I do not think that early ML season would be a good idea in the southern zone. All the additional loud "bangs", coupled with increased hunting pressure, would likely cause more deer to switch earlier to "full-nocturnal" mode. That could very well decrease the overall deer take (archery, gun, and ML combined). Just like with a vertical bow, the intended target deer is usually the only one that hears a crossbow go off. When a ML, or other medium or large caliber gun goes off, most of the deer in the DMU can hear it. Sure, there are few gun blasts made now during big-game season by small-game hunters, but I think those numbers are small compared to what would happen if ML's were allowed early for big game. Everybody and their brother would get a ML, if there was an early big-game season for them. I am ok with the two weeks that the crossbow gets now, in the southern zone, before the guns come in. Were they any other two weeks, I would not be quite as content. I have personally done much better with the crossbow, hunting just those two weeks over the last 5 years, than I did with a vertical bow hunting the whole season, over the 30 years prior. The crossbow hunters up north are the ones who are really getting screwed, and so are the local merchants who depend on tourism dollars. Under the regulations since 2014, there are only three days for the crossbow up there before the early ML season opens, and not one of them falls on the weekend. Finally, it seems ludicrous to me, that the archery course is not required to hunt with a crossbow. That seems to be one point that I have not heard anyone argue against. I don't mind the current restrictions on crossbow minimum limb width and poundage. Maybe we will see some changes to the rules this year, but I certainly will not bank on it. There are a couple of ways around the "front-heavy" issue: 1) Get yourself a smaller, narrower crossbow. My cheap little Barnett Recruit handles almost is easily as my Ruger 10/22 and has been 4/4 on deer and all of them dropped dead within 40 yards of taking the bolts. 2) Shooting rails - almost all ladder stands come standard with them, and it don't take much to throw some up around permanent stands.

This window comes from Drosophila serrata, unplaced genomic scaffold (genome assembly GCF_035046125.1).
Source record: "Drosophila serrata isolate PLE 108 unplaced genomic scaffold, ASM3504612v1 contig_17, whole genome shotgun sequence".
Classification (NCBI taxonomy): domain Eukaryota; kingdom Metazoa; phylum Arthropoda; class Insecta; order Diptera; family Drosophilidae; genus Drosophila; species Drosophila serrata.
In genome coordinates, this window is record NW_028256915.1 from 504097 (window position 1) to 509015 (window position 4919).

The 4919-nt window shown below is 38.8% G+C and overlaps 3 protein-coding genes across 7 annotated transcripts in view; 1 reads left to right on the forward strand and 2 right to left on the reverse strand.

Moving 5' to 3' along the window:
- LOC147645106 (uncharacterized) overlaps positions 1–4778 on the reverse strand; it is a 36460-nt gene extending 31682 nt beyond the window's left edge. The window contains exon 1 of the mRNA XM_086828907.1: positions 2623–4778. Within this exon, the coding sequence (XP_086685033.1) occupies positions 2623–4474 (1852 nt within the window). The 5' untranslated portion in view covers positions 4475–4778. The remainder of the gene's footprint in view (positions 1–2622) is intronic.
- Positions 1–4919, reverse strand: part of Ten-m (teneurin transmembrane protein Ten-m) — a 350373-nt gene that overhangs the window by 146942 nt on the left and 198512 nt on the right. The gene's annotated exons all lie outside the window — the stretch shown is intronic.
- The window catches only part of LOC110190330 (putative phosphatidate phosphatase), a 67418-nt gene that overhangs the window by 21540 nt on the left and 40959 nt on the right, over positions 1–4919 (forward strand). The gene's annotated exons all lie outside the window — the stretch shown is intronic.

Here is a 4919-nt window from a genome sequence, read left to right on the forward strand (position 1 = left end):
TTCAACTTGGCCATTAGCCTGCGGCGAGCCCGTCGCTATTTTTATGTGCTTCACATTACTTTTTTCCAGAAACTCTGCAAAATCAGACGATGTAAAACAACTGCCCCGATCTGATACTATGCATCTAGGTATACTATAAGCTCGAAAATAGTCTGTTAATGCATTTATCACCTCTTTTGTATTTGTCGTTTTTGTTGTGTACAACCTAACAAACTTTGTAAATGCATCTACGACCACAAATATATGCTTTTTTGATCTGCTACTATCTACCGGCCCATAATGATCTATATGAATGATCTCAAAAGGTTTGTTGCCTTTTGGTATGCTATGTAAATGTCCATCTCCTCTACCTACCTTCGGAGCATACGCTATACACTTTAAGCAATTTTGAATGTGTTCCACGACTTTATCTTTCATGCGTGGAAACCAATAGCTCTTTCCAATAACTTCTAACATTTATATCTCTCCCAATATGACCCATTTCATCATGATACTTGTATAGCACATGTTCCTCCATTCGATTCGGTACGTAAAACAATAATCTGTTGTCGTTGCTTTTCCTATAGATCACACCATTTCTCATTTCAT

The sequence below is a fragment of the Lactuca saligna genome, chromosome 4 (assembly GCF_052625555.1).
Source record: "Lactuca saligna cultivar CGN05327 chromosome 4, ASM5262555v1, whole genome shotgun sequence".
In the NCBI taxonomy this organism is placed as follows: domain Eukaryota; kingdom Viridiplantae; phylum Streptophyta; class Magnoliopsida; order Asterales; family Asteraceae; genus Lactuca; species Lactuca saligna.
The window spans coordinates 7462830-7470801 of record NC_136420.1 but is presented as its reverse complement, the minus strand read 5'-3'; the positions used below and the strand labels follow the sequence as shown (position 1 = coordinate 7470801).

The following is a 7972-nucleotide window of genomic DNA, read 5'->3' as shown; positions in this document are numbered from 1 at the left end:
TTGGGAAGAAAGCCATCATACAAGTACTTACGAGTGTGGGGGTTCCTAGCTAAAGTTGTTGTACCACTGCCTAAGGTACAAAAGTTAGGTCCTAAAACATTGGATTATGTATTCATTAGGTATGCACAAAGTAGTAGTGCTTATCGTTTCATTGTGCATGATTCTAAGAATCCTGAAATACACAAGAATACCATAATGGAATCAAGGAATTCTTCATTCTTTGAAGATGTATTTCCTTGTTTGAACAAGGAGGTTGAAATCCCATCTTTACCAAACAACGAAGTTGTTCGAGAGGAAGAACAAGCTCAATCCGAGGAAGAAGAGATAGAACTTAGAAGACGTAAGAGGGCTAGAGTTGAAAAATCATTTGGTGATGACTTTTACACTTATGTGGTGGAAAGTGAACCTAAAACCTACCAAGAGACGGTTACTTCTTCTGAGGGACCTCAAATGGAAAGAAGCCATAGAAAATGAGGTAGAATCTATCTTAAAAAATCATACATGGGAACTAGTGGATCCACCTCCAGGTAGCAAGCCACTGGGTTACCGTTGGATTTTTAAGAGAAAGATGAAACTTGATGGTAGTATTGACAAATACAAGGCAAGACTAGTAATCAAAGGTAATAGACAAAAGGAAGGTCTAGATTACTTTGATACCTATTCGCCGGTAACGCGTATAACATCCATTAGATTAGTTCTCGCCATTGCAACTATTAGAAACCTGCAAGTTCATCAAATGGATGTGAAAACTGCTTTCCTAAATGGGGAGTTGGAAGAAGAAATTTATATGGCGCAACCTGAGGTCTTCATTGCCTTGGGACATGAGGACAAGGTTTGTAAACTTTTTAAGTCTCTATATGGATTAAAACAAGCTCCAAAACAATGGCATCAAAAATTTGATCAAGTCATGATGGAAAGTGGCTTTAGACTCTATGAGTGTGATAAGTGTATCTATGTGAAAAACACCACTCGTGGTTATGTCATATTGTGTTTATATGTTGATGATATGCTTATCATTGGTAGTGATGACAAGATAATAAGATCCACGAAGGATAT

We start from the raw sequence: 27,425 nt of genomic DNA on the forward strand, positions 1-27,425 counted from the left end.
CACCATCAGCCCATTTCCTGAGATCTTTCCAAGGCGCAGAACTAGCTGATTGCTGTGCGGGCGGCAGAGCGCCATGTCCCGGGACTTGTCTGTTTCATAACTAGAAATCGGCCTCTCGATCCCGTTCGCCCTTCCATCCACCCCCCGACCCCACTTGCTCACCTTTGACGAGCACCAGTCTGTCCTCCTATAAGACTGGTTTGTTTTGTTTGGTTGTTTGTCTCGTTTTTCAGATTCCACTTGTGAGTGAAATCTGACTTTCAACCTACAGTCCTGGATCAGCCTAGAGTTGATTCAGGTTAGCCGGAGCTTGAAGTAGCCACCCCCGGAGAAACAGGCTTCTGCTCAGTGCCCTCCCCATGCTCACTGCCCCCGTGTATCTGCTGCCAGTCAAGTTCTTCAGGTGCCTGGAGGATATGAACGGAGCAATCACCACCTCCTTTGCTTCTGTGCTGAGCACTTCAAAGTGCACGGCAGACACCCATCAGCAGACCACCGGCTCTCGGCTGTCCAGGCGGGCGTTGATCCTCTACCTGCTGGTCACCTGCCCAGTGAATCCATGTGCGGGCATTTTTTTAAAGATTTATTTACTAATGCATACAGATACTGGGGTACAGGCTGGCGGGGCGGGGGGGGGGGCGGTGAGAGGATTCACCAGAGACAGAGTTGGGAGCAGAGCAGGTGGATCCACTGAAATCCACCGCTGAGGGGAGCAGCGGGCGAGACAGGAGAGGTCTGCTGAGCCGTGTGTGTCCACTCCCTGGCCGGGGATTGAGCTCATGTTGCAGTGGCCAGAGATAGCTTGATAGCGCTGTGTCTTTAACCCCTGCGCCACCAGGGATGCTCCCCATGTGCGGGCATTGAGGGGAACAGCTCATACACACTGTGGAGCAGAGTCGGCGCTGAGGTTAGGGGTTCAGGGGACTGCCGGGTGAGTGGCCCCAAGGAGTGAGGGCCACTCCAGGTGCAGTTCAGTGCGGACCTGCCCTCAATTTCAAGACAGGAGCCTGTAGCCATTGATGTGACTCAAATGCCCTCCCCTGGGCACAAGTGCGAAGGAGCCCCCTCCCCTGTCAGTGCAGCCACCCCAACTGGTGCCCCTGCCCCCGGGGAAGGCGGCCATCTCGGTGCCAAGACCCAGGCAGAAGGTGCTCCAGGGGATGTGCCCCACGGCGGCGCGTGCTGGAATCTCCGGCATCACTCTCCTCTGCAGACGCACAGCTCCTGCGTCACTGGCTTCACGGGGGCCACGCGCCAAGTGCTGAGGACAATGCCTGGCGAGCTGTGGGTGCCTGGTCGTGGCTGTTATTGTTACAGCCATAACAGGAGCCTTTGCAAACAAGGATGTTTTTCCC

15. wolc123